As of today I have been holding onto my Learner’s Driver Licence for 7 years, 3 months, and 26 days.
I was 15 and at college when I first took the initial scratchie test at my local testing agency.
Since then I have practised driving with an instructor (usually my Mum) off and on again. I guess you could say this is my greatest procrastination to date.
You may be aching to hear if I’ve got a good excuse.
Well, quite frankly, there isn’t one. But I’ll still spurt out whatever reasoning that’s kept me going thus far.
Firstly I’m a chicken. Yep, one of those things with the beak and feathers. Cars have always been one of my biggest fears, even as a passenger. I can’t help but play it over and over in my head — a nasty collision into other traffic or sliding off the road. To put my mind at rest I would engross myself in a book, or some handheld game.
Now just imagine me at the wheel.
Not a pretty picture huh?
And there have been many a time where I’ve flat out lost it while driving. I know everyone goes through the same thing; getting flustered and desperate. But it doesn’t make it any easier. And I’ve ripped off that plaster slow, seven years slow.
I think I’m more relaxed now, though it doesn’t help me drive any better — go figure. I still get quite nervous at roundabouts and traffic lights. My movements with the gears are always jerky. Even starting up is a 50/50 gamble.
God was against me from the start. I don’t even have that “male” desire of owning a Ferrari or some expensive sports car. In fact I couldn’t tell the difference between a Ferrari or an Aston Martin if you put a gun to my head. Being hit by two cars while biking, and a near-hit on a pedestrian crossing has done absolute wonders for my confidence.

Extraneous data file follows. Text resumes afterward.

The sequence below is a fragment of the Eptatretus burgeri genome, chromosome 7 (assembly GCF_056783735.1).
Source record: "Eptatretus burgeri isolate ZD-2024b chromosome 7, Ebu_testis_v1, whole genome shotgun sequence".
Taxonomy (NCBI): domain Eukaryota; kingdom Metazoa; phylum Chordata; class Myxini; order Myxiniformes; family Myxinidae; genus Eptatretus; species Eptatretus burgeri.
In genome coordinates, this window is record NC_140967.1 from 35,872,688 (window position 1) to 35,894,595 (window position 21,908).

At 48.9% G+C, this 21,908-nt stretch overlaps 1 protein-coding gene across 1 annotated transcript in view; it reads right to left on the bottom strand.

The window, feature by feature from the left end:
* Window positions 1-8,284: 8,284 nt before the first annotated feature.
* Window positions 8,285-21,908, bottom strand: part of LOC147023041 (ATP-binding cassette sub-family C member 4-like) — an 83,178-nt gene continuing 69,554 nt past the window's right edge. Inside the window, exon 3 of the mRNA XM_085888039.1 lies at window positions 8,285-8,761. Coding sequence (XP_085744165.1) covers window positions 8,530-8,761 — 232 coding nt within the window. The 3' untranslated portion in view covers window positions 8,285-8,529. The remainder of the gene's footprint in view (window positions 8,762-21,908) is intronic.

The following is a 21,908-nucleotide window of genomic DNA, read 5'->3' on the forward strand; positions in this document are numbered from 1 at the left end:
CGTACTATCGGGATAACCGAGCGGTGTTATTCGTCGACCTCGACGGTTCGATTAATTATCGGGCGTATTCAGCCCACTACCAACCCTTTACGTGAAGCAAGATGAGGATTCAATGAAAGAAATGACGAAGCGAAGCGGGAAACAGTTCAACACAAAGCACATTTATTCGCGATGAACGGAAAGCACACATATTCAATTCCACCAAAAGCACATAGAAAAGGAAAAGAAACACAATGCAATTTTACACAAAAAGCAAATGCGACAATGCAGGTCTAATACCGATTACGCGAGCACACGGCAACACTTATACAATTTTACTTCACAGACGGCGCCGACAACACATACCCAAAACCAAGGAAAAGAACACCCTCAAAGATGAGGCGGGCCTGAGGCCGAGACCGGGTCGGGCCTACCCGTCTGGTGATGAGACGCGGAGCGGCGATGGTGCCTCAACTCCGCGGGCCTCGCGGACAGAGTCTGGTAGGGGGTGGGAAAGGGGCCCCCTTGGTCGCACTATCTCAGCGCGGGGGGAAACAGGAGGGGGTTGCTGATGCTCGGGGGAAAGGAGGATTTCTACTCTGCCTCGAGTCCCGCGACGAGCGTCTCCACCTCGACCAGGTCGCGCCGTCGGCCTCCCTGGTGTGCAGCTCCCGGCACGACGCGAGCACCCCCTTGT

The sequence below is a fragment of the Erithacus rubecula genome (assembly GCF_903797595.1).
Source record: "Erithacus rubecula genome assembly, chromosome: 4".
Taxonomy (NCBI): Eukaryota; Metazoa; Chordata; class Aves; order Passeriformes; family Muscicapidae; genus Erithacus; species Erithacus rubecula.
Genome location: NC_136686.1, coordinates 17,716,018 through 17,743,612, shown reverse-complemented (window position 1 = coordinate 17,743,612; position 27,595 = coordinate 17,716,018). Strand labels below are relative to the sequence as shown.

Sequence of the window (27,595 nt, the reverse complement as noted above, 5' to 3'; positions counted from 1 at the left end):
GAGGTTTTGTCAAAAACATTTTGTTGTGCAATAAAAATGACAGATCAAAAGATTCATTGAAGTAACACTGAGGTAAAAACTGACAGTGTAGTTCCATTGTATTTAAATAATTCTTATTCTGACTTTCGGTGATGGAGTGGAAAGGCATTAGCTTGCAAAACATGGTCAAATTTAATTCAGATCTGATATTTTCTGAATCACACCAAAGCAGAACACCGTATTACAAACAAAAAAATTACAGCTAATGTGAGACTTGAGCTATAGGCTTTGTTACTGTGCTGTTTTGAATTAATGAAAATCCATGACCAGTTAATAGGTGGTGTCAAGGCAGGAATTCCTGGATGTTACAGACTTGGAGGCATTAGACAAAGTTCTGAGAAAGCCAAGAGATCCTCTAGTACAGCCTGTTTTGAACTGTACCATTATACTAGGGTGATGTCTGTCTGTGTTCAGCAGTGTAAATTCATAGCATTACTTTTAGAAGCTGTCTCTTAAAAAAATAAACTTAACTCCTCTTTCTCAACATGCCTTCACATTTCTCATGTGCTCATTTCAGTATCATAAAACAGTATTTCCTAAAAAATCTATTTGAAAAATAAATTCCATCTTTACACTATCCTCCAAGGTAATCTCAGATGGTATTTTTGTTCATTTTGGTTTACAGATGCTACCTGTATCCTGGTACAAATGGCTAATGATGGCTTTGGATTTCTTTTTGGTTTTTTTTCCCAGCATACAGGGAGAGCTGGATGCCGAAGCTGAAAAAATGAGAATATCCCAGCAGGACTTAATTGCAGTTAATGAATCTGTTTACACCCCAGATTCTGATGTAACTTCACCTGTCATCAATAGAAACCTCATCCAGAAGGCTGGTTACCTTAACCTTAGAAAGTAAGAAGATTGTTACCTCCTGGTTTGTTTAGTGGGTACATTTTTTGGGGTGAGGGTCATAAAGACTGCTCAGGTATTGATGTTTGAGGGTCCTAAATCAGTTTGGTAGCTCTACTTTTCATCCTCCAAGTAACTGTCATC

In February this year I finally bit the bullet and booked my Restricted driving test. One of my other pet fears is failure, and the price of the test didn’t help too much either. Of course in a testing situation nerves are at an all time high. On my test I froze at an intersection, waiting for the traffic to die out.
Just like they say, every minute felt like an hour. During the test my driving instructor told me to be more relaxed and not drive like a robot. My hands were super glued to the steering wheel. Oh and I also held up cars at the traffic light by waiting on a little green arrow.
At the end I received a big fat F. What was left of my confidence was immediately obliterated. I locked the car, walked to the corner and literally slid down the wall moping in a crumbled heap. My younger brother took his test less than a week later, passing with ease.
No licence, no car. I had to continue to rely on friends and family to ferry me around. Since college my bike became my third leg. I did try a scooter for a while, but soon gave it up after having more accident-prone visions.
Now that I’m not living on my own I resolve to walking and biking full-time. While that’s okay for the most part, it doesn’t make it easy to cart stuff around. Today I walked home from Mitre 10 carrying a new drying rack. Last week I carried home my supermarket shopping. If I don’t break my shoulders in the process, I might even develop some muscle out of it.
Of course I can’t deny sometimes feeling smug about not owning a petrol guzzler/people mower. Part of me feels like I’m doing my bit for the planet by abstaining from the highway race.
But the inconvenience is just too much sometimes.
Why be the one guy who doesn’t drive, when you’re only going to make your one and only life more difficult for yourself? That doesn’t mean I’m going to stop recycling, and tell the planet to go to hell. But it does mean I’m going to be a little easier on myself.
If you were hoping for a happy ending you’re not going to get one. At least not now anyway.
There’s still a big road ahead of me (pun intended); The passing of my Restricted test… The purchasing of my first car…
The time I finally stop scaring myself with visions of demolition derbies…